Labour activist and Dean of Humanities at UCT
Lives of Courage
Paula Ensor was born in the early 1950s in Durban, Natal.
In 1971 Ensor completed her undergraduate degree in economics at the University of Natal. The next year she completed her honours degree also in economics from the University of Cape Town. During her undergraduate studies, Ensor became politically active. She became a leader in the National Union of South African Students (NUSAS) and active in the Wages Commission. When she moved to UCT she began assisting Gordon Young with the Wages Commission at the university. Ensor was eventually banned in 1973 under the Suppression of Communism Act by the apartheid government.
In May 1976 Ensor and her husband Robert Petersen decided to leave South Africa, via Botswana, for Britain where they lived in exile for 15 years. While living in England Ensor obtained an MSc in Education and a doctorate in mathematics education at the Institute of Education, University of London. Ensor became involved in the anti-apartheid movement in exile, joining the African National Congress (ANC) in London.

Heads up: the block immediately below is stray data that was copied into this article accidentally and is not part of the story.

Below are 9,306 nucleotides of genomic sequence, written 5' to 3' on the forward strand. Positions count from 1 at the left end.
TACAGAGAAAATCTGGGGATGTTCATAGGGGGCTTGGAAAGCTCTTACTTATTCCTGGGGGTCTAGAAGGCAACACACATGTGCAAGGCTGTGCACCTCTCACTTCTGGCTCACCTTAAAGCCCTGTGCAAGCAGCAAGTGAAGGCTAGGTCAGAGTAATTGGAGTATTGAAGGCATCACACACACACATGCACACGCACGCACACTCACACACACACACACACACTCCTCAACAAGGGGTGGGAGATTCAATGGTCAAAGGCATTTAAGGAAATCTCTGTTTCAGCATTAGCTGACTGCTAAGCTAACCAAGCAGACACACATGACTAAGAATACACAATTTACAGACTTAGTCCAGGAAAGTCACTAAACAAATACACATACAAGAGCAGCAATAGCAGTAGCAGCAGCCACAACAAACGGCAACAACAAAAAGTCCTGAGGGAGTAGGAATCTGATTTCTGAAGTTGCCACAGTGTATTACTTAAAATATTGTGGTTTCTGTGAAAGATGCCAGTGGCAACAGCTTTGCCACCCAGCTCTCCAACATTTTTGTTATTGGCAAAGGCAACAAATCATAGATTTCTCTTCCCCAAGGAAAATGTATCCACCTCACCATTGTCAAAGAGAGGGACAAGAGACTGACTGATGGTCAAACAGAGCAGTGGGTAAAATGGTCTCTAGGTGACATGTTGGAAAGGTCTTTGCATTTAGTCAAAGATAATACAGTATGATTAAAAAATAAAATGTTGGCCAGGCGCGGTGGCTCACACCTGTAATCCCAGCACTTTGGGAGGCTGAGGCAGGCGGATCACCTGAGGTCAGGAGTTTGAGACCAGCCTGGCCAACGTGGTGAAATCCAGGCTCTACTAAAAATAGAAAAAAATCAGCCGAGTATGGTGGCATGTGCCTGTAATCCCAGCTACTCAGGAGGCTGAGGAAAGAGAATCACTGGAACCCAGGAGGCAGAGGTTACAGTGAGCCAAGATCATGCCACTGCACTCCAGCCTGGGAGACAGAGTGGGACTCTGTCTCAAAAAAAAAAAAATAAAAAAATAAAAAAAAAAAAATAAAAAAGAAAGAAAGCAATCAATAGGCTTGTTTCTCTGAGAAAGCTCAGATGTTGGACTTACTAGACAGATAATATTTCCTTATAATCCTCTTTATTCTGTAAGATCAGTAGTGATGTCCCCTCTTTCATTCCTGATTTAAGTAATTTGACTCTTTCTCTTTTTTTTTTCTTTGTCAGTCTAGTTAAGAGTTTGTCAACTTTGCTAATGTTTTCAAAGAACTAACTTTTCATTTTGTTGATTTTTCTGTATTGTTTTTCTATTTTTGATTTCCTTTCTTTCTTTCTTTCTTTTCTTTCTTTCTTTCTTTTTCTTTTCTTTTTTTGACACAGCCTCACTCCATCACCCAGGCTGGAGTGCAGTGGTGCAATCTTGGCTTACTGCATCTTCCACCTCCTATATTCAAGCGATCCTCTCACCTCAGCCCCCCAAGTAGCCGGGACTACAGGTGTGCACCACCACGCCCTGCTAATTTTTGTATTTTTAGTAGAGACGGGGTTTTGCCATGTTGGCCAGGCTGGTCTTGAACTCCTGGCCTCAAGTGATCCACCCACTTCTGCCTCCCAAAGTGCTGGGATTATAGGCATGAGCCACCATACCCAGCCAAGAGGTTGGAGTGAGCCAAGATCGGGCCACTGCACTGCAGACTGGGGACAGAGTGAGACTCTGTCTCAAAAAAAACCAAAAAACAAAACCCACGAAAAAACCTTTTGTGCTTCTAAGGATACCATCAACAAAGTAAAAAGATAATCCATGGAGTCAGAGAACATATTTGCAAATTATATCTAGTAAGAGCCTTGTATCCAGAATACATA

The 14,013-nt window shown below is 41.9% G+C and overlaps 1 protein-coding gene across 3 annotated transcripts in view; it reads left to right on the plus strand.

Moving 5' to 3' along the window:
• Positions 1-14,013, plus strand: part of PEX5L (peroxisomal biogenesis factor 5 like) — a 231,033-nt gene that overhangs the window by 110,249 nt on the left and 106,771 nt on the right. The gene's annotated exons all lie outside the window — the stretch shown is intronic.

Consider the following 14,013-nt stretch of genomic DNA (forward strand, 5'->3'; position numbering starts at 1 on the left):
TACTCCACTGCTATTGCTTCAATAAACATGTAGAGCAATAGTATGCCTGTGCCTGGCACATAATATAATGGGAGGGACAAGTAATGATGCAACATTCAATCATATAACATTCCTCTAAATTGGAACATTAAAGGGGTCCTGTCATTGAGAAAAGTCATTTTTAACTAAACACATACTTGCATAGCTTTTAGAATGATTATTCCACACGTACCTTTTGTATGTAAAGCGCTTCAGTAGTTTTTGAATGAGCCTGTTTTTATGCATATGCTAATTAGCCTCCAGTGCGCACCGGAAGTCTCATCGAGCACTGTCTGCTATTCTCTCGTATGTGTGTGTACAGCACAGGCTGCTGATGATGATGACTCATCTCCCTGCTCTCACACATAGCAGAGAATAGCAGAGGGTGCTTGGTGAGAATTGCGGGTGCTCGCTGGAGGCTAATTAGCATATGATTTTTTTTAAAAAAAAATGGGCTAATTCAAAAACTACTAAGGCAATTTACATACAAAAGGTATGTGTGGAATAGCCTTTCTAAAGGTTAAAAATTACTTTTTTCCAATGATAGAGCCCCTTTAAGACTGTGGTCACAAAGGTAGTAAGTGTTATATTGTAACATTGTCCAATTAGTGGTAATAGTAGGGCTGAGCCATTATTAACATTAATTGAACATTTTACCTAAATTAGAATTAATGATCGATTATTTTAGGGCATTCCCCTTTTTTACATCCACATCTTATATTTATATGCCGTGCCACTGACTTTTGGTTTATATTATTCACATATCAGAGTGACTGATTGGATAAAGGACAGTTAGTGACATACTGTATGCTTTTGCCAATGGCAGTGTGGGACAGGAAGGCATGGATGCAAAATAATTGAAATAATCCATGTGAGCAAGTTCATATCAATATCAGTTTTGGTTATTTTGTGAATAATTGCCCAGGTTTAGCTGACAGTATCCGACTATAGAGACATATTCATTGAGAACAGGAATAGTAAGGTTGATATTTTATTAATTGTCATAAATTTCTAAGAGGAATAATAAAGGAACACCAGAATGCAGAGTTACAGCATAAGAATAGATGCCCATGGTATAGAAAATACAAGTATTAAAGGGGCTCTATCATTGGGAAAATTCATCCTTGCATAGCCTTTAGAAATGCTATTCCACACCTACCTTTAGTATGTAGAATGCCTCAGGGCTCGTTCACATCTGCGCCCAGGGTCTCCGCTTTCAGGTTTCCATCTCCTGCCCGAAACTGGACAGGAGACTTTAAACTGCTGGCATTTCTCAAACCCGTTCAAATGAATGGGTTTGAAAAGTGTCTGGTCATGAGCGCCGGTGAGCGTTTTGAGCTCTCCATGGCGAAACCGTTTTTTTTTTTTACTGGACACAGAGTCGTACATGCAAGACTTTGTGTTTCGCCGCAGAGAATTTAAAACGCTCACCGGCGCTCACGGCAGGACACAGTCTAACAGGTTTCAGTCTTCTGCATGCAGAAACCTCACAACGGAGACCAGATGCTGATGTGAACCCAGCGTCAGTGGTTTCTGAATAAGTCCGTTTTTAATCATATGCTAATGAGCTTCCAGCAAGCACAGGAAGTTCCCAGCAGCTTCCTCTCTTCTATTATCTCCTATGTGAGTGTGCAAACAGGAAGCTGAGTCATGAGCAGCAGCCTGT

Ensor and Petersen also became involved specifically in the left wing political movement in England joining the British Militant Tendency. Ensor became John Gaetsewe’s secretary. Gaetsewe’s was the secretary South African Congress of Trade Unions (SACTU). In the late 1970s Ensor was part of a group of five South African Trotskyites which included her husband, David Hemson, Martin Legassik and Peter Collins, who tried to capture and redirect the SACTU.
Along with Hemson, Legassick and Petersen, Ensor was suspended from the ANC in 1979. In 1985 they were expelled from the ANC for attempting to subvert the tripartite alliance and subsequently formed the Marxist Workers’ Tendency of the ANC. Ensor authored two books during this time, The Workers’ Movement, SACTU and the ANC (1979) and The Workers’ Movement, SACTU: A Struggle for Marxist Policies (1980).
Ensor eventually returned to South Africa in 1991 where she taught at the University of the Western Cape (UWC) for two years. In 1993 she moved to UCT’s School of Education. Ensor became Dean of the Humanities Faculty at the University of Cape Town in 2004. As an academic, her research focus has been on the sociology and science of education. Ensor’s work into mathematics and teacher-education has been widely published both locally and intentionally.
As a National Research Fund (NRF) rated researcher, Ensor served in various areas of the NRF appraisal system and has been a reviewer for various international educational journals. She also served as the president of the Southern African Association for Research in Mathematics, Science and Technology Education.
• Equal Education 2012. “Staff Centre: Paula Ensor” in Equal Education [online]. Available at http://www.equaleducation.org.za [Accessed 26 November 2012]
• UCT 2012. “Deans, Humanities: Professor Paula Ensor” in University of Cape Town [online]. Available at www.uct.ac.za [Accessed 26 November 2012]